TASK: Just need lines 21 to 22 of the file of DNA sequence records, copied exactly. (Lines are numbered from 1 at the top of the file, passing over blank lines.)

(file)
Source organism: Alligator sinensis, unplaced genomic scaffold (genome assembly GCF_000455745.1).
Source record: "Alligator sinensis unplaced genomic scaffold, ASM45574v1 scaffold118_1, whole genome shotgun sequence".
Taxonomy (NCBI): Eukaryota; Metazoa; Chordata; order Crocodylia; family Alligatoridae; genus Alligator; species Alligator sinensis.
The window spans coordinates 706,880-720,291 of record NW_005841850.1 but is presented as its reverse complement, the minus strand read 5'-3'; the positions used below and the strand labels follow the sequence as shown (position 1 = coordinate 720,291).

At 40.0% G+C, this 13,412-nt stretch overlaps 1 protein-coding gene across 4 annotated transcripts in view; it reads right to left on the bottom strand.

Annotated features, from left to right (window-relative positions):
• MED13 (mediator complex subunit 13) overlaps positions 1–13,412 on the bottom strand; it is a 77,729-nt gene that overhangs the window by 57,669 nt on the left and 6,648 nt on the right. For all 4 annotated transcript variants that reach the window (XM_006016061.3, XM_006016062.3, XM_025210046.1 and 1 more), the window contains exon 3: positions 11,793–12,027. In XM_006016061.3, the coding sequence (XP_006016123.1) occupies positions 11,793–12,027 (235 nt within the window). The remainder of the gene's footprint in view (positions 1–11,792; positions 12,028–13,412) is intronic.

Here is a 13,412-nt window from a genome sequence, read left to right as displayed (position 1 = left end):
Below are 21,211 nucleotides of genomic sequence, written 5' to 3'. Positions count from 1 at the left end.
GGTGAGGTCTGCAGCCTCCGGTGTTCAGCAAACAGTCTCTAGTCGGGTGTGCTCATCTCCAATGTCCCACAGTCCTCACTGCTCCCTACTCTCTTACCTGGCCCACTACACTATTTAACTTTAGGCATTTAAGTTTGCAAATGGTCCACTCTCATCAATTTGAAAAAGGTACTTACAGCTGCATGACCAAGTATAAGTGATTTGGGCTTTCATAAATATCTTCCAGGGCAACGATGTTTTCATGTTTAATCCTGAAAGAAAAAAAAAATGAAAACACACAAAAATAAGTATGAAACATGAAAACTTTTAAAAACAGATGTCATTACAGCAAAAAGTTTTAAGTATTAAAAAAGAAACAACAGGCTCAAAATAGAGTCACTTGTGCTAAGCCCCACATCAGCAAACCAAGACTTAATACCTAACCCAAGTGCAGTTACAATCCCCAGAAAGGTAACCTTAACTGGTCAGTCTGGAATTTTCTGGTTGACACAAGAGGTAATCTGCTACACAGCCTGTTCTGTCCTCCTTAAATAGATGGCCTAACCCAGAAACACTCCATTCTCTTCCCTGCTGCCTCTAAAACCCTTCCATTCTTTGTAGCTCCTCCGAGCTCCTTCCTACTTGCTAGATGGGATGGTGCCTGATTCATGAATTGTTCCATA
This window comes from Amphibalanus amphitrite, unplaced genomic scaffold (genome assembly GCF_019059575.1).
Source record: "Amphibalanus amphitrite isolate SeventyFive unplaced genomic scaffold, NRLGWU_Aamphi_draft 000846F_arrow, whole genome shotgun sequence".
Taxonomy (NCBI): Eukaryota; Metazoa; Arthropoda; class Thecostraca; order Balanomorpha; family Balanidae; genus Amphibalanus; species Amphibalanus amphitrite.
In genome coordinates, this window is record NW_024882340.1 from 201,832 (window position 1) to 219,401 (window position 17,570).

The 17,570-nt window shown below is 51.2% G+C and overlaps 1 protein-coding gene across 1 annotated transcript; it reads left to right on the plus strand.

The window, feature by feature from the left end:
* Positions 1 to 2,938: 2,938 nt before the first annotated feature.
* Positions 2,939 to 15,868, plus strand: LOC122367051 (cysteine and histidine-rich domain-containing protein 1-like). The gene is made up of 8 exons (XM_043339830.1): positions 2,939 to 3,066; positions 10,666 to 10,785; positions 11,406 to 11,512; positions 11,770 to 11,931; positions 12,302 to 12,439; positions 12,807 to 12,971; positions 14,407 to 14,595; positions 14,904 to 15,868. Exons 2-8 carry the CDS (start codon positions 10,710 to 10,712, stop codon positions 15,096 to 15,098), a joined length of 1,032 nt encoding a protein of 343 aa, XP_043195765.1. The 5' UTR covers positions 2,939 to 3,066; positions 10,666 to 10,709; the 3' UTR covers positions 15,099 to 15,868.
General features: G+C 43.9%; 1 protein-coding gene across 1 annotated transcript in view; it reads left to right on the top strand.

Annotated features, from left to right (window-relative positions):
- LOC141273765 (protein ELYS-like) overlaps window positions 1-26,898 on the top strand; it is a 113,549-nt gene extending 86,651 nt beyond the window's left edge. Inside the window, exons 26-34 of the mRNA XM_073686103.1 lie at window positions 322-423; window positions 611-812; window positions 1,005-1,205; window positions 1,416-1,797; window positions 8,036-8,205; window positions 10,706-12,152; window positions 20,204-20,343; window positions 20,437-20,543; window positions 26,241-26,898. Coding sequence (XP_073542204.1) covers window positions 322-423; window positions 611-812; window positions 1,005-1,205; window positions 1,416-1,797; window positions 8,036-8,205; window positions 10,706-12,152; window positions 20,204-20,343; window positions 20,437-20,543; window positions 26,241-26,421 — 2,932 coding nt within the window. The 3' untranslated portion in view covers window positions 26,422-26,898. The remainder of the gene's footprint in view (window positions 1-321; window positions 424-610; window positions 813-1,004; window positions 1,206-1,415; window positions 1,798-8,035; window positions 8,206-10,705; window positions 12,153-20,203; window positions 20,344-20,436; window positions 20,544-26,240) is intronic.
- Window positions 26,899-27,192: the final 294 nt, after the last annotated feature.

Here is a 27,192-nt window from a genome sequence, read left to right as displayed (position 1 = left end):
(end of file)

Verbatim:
- LOC141273765 (protein ELYS-like) overlaps window positions 1-26,898 on the top strand; it is a 113,549-nt gene extending 86,651 nt beyond the window's left edge. Inside the window, exons 26-34 of the mRNA XM_073686103.1 lie at window positions 322-423; window positions 611-812; window positions 1,005-1,205; window positions 1,416-1,797; window positions 8,036-8,205; window positions 10,706-12,152; window positions 20,204-20,343; window positions 20,437-20,543; window positions 26,241-26,898. Coding sequence (XP_073542204.1) covers window positions 322-423; window positions 611-812; window positions 1,005-1,205; window positions 1,416-1,797; window positions 8,036-8,205; window positions 10,706-12,152; window positions 20,204-20,343; window positions 20,437-20,543; window positions 26,241-26,421 — 2,932 coding nt within the window. The 3' untranslated portion in view covers window positions 26,422-26,898. The remainder of the gene's footprint in view (window positions 1-321; window positions 424-610; window positions 813-1,004; window positions 1,206-1,415; window positions 1,798-8,035; window positions 8,206-10,705; window positions 12,153-20,203; window positions 20,344-20,436; window positions 20,544-26,240) is intronic.
- Window positions 26,899-27,192: the final 294 nt, after the last annotated feature.